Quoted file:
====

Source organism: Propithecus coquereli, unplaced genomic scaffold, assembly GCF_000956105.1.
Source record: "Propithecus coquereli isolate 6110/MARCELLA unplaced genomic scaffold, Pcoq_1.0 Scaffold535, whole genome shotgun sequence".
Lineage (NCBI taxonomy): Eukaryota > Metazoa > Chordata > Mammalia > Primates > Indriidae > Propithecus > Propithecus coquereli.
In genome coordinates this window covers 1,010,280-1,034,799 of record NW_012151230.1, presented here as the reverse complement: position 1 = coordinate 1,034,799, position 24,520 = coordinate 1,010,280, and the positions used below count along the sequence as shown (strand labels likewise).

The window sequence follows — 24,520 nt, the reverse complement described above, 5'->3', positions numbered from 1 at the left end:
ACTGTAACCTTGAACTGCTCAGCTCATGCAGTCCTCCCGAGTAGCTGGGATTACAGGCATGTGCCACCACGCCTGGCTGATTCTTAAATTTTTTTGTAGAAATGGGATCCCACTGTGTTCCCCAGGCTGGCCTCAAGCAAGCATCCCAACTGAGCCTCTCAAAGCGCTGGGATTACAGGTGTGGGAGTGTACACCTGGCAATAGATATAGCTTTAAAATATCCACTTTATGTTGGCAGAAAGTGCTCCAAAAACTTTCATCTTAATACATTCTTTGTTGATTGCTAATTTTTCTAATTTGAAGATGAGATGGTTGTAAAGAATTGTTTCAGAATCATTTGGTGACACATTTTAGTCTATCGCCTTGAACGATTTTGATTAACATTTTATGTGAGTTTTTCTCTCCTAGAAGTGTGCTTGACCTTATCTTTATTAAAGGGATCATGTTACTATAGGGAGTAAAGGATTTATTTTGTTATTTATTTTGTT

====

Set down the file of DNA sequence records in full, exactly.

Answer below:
Source organism: Propithecus coquereli, unplaced genomic scaffold, assembly GCF_000956105.1.
Source record: "Propithecus coquereli isolate 6110/MARCELLA unplaced genomic scaffold, Pcoq_1.0 Scaffold535, whole genome shotgun sequence".
Lineage (NCBI taxonomy): Eukaryota > Metazoa > Chordata > Mammalia > Primates > Indriidae > Propithecus > Propithecus coquereli.
In genome coordinates this window covers 1,010,280-1,034,799 of record NW_012151230.1, presented here as the reverse complement: position 1 = coordinate 1,034,799, position 24,520 = coordinate 1,010,280, and the positions used below count along the sequence as shown (strand labels likewise).

The window sequence follows — 24,520 nt, the reverse complement described above, 5'->3', positions numbered from 1 at the left end:
ACTGTAACCTTGAACTGCTCAGCTCATGCAGTCCTCCCGAGTAGCTGGGATTACAGGCATGTGCCACCACGCCTGGCTGATTCTTAAATTTTTTTGTAGAAATGGGATCCCACTGTGTTCCCCAGGCTGGCCTCAAGCAAGCATCCCAACTGAGCCTCTCAAAGCGCTGGGATTACAGGTGTGGGAGTGTACACCTGGCAATAGATATAGCTTTAAAATATCCACTTTATGTTGGCAGAAAGTGCTCCAAAAACTTTCATCTTAATACATTCTTTGTTGATTGCTAATTTTTCTAATTTGAAGATGAGATGGTTGTAAAGAATTGTTTCAGAATCATTTGGTGACACATTTTAGTCTATCGCCTTGAACGATTTTGATTAACATTTTATGTGAGTTTTTCTCTCCTAGAAGTGTGCTTGACCTTATCTTTATTAAAGGGATCATGTTACTATAGGGAGTAAAGGATTTATTTTGTTATTTATTTTGTT